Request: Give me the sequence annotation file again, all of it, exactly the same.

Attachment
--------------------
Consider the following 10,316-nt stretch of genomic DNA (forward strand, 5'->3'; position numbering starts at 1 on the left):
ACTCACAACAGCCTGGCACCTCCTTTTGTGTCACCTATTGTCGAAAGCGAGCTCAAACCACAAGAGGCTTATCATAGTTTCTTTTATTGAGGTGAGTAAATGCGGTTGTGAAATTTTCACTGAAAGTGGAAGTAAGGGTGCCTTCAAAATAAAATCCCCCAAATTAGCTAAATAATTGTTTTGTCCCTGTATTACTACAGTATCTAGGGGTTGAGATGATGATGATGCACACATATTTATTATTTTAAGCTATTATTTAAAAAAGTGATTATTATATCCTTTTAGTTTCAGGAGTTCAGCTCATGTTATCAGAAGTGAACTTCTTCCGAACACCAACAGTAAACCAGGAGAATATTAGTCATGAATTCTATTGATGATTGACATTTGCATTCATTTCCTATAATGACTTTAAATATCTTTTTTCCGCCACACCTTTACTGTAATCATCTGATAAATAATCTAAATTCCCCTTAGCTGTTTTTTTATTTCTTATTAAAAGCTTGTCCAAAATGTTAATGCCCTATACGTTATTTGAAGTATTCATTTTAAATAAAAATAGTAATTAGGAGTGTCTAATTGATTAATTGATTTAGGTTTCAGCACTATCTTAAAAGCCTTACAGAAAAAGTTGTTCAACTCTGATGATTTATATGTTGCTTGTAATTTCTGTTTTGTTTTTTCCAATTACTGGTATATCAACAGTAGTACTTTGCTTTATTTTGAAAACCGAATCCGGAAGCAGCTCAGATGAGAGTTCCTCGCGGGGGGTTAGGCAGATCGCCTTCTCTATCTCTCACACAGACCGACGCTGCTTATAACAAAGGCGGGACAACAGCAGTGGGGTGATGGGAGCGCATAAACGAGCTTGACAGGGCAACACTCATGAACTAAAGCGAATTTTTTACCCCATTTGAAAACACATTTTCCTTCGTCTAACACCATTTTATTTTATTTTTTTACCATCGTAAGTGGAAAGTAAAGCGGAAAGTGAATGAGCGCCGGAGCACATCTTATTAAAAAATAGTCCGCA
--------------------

Consider the following 10,316-nt stretch of genomic DNA (forward strand, 5'->3'; position numbering starts at 1 on the left):
ACTCACAACAGCCTGGCACCTCCTTTTGTGTCACCTATTGTCGAAAGCGAGCTCAAACCACAAGAGGCTTATCATAGTTTCTTTTATTGAGGTGAGTAAATGCGGTTGTGAAATTTTCACTGAAAGTGGAAGTAAGGGTGCCTTCAAAATAAAATCCCCCAAATTAGCTAAATAATTGTTTTGTCCCTGTATTACTACAGTATCTAGGGGTTGAGATGATGATGATGCACACATATTTATTATTTTAAGCTATTATTTAAAAAAGTGATTATTATATCCTTTTAGTTTCAGGAGTTCAGCTCATGTTATCAGAAGTGAACTTCTTCCGAACACCAACAGTAAACCAGGAGAATATTAGTCATGAATTCTATTGATGATTGACATTTGCATTCATTTCCTATAATGACTTTAAATATCTTTTTTCCGCCACACCTTTACTGTAATCATCTGATAAATAATCTAAATTCCCCTTAGCTGTTTTTTTATTTCTTATTAAAAGCTTGTCCAAAATGTTAATGCCCTATACGTTATTTGAAGTATTCATTTTAAATAAAAATAGTAATTAGGAGTGTCTAATTGATTAATTGATTTAGGTTTCAGCACTATCTTAAAAGCCTTACAGAAAAAGTTGTTCAACTCTGATGATTTATATGTTGCTTGTAATTTCTGTTTTGTTTTTTCCAATTACTGGTATATCAACAGTAGTACTTTGCTTTATTTTGAAAACCGAATCCGGAAGCAGCTCAGATGAGAGTTCCTCGCGGGGGGTTAGGCAGATCGCCTTCTCTATCTCTCACACAGACCGACGCTGCTTATAACAAAGGCGGGACAACAGCAGTGGGGTGATGGGAGCGCATAAACGAGCTTGACAGGGCAACACTCATGAACTAAAGCGAATTTTTTACCCCATTTGAAAACACATTTTCCTTCGTCTAACACCATTTTATTTTATTTTTTTACCATCGTAAGTGGAAAGTAAAGCGGAAAGTGAATGAGCGCCGGAGCACATCTTATTAAAAAATAGTCCGCA